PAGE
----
Ohio museum back in tune with musical instruments
CINCINNATI (AP) – The recent rediscovery of a collection of more than 800 antique musical instruments, stored beneath the Cincinnati Art Museum and largely forgotten for decades, has caught the attention of curators in some of the nation’s top museums.
The items span four centuries and represent more than 20 countries, making it an important collection in the eyes of museum officials and instrument specialists, The Cincinnati Enquirer reported Saturday. The instruments include African drums, a Burmese crocodile zither, a Chinese version of a hammered dulcimer and a Native American ceremonial raven rattle.
“You don’t find these things in many places,” said J. Kenneth Moore, curator in charge of the Musical Instruments Department at the Metropolitan Museum of Art in New York. “You just find them in a handful of places. It’s something that, I think, should be put on display and should be appreciated by Cincinnatians, and people who visit your city. It should be a point of pride.”
Cincinnati museum director Aaron Betsky said the instruments, like other collections, had not been given due attention because there wasn’t enough room for them at the museum, which put off a planned expansion and has laid off workers.
Conservators plan to clean dozens of the instruments to use in an exhibition to go along with the 2012 World Choir Games next summer in Cincinnati. Some of the pieces may then be integrated into the museum’s collection but likely won’t be displayed in a dedicated gallery.
“This is really about instruments from around the world,” Betsky said. “And it was collected for the visual intensity of the pieces, not necessarily for their functionality. It shows the delight that people took in designing and decorating these objects.”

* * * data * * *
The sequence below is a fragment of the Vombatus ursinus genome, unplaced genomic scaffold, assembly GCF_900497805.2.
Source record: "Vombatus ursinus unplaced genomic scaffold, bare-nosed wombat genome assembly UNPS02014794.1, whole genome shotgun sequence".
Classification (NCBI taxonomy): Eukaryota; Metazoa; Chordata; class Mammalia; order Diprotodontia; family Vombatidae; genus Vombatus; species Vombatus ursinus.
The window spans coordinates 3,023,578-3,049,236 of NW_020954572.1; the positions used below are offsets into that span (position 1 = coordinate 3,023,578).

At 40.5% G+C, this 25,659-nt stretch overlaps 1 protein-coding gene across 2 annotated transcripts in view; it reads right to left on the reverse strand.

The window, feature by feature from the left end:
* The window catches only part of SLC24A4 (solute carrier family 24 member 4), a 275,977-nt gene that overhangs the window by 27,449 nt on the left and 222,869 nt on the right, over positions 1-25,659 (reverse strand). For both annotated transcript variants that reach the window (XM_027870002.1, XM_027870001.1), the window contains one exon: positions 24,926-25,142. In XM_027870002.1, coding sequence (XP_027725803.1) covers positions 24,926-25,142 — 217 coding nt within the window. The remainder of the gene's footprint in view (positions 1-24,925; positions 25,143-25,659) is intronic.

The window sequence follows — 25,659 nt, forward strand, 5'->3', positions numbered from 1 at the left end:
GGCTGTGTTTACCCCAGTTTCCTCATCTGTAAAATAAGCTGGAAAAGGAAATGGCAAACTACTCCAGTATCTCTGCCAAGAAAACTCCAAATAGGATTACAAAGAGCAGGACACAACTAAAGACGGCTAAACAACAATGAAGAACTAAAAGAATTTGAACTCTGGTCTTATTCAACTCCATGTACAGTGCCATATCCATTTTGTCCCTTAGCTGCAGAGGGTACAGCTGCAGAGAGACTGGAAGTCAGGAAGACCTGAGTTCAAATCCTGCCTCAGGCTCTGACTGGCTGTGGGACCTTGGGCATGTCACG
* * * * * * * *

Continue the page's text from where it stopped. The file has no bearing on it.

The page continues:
Many of the pieces came from wealthy Cincinnati industrialist William Howard Doane, who collected instruments as he traveled around the world. He started lending them to the Cincinnati museum in 1887, a couple years before the Metropolitan Museum of Art began its instrument collection, and he ended up donating about 650, the newspaper reported.
The instrument collections at the Cincinnati and New York museums are similar, both formed in the late 19th century, though the Metorpolitan Museum’s collection is larger, said Charles Rudig, an antique instrument expert and former head of musical instruments for Sotheby’s Auction House. The Cincinnati native has been hired to help catalog and evaluate the rediscovered collection, along with Amy Dehan, the Cincinnati Art Museum’s associate curator of decorative arts and design.
“As it turns out, I’m learning about world musical instruments via one of the best collections in the country, a collection that has been under our nose for 100 years,” Dehan said. “I can’t tell you how exciting this is.”
Ethnomusicologist Stefan Fiol, an associate professor at the University of Cincinnati’s College-Conservatory of Music, said the collection can be an asset for scholars and teachers, even if only part of it is refurbished to erase the effects of time, humidity and soot.
“Because they’re very old and rare, they are a piece of that historical time, and depending on how they’re displayed, they can really shed light on practices of the period,” Fiol said. “In that sense, they’d be invaluable.”
Information from: The Cincinnati Enquirer, http://www.enquirer.com
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